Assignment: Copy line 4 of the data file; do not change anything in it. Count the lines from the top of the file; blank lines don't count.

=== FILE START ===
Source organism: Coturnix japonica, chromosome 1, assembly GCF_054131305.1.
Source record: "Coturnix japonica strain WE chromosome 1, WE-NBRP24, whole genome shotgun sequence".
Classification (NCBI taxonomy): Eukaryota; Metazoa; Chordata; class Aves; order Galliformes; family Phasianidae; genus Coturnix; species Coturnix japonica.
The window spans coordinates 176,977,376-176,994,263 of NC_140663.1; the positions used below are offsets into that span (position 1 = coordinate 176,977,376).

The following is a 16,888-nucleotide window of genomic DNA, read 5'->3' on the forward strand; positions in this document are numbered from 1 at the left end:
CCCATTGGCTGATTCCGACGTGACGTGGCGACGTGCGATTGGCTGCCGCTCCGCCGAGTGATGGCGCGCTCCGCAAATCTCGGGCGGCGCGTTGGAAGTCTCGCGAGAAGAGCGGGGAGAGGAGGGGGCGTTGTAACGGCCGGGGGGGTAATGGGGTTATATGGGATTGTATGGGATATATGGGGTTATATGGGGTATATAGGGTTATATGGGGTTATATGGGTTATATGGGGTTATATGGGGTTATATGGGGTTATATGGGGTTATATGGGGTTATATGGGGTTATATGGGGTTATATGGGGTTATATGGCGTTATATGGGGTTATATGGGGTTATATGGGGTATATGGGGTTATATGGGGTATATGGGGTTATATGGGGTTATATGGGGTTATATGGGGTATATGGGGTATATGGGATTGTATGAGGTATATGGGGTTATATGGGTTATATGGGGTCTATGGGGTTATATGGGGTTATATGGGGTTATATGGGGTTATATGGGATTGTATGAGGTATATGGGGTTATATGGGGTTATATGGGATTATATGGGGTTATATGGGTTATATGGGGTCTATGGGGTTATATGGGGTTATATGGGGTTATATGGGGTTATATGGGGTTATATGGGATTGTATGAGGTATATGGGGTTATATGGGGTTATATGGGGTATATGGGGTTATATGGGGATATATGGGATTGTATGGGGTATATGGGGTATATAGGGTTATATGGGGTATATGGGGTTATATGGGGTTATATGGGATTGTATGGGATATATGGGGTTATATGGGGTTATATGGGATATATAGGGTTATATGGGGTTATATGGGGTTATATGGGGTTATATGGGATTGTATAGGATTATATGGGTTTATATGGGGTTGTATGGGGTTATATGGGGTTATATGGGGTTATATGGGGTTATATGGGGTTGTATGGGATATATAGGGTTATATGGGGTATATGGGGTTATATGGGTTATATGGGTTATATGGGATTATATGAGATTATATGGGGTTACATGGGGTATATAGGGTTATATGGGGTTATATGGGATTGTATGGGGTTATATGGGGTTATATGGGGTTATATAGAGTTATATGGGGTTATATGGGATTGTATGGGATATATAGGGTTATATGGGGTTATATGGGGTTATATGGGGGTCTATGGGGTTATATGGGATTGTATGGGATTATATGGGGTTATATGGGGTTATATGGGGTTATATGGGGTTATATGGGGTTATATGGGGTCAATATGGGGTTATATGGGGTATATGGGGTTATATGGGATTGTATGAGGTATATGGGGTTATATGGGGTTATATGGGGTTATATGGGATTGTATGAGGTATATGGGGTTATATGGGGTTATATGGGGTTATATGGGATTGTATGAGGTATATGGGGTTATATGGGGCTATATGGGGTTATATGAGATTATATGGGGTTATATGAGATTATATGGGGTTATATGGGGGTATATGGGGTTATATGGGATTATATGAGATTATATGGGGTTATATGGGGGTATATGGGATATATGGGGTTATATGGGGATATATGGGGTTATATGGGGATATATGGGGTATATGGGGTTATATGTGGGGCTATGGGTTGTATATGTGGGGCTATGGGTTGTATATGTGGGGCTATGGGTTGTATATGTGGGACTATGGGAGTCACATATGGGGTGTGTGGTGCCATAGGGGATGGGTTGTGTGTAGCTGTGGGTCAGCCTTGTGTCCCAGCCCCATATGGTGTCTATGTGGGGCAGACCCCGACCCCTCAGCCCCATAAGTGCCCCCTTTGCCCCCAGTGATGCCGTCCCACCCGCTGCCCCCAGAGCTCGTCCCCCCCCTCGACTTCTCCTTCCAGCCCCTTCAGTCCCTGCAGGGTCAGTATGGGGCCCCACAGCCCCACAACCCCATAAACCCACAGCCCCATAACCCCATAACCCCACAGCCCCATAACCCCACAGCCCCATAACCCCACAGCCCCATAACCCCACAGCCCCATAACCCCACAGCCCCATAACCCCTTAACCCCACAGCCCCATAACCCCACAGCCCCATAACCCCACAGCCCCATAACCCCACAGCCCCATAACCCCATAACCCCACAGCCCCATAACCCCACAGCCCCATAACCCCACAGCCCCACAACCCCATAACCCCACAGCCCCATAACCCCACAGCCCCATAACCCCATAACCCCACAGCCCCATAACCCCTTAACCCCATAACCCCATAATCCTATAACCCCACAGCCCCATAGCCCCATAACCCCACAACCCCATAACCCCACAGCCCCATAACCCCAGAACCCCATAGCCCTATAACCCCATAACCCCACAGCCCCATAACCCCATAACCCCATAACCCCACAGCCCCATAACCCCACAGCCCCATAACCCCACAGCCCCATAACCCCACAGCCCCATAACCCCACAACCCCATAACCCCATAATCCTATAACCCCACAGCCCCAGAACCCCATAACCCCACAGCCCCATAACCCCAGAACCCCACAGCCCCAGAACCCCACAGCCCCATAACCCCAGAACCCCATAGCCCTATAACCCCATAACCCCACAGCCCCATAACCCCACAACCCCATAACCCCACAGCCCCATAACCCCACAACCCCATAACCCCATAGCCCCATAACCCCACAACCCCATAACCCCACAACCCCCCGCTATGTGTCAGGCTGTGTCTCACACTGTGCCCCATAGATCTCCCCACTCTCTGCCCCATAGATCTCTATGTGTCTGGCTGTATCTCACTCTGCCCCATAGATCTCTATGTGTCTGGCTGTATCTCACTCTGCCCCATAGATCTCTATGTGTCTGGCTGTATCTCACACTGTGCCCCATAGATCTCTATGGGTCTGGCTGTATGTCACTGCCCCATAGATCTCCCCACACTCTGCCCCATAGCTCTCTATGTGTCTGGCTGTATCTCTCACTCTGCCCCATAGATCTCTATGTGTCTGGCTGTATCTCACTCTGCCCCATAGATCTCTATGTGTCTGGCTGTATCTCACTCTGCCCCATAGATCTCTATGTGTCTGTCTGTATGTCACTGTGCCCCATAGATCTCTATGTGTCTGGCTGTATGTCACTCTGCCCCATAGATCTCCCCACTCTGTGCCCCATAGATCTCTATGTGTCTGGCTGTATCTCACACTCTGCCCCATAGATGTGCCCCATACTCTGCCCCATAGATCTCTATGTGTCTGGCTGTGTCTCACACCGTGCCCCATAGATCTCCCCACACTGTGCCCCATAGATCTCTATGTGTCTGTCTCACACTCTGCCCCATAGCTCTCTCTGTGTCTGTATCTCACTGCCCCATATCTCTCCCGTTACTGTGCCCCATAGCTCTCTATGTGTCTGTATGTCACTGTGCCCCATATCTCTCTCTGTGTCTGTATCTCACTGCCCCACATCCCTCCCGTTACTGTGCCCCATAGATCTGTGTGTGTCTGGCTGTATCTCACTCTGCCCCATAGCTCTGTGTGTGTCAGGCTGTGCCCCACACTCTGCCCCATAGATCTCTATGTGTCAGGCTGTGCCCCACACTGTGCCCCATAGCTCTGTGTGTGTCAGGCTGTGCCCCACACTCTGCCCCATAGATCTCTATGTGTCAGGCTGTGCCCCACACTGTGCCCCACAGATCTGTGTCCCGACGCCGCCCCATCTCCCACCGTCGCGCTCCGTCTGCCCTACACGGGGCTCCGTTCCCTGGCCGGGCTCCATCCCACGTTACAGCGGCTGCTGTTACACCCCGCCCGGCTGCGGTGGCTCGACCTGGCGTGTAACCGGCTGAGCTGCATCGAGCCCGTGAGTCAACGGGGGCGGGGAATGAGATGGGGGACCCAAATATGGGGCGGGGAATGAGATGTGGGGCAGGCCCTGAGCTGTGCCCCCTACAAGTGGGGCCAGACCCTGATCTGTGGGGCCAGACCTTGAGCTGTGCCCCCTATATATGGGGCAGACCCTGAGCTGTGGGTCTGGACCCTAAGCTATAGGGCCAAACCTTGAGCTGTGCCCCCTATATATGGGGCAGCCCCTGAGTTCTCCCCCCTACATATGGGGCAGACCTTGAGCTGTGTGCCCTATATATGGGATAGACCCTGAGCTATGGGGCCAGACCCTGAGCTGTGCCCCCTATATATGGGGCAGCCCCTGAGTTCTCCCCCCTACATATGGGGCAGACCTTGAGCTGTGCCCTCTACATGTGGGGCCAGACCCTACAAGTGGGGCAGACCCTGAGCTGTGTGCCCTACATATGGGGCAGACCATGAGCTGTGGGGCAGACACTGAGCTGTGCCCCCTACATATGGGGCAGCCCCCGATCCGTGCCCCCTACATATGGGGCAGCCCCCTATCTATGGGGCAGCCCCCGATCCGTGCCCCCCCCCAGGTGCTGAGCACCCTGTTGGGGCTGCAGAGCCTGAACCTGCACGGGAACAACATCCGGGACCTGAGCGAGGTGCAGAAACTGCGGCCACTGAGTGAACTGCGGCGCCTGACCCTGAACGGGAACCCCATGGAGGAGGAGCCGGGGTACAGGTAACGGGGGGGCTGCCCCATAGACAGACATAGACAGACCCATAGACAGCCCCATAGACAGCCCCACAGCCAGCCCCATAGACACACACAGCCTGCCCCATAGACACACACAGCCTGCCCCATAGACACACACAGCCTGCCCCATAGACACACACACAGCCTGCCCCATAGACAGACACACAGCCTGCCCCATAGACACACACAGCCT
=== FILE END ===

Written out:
The window spans coordinates 176,977,376-176,994,263 of NC_140663.1; the positions used below are offsets into that span (position 1 = coordinate 176,977,376).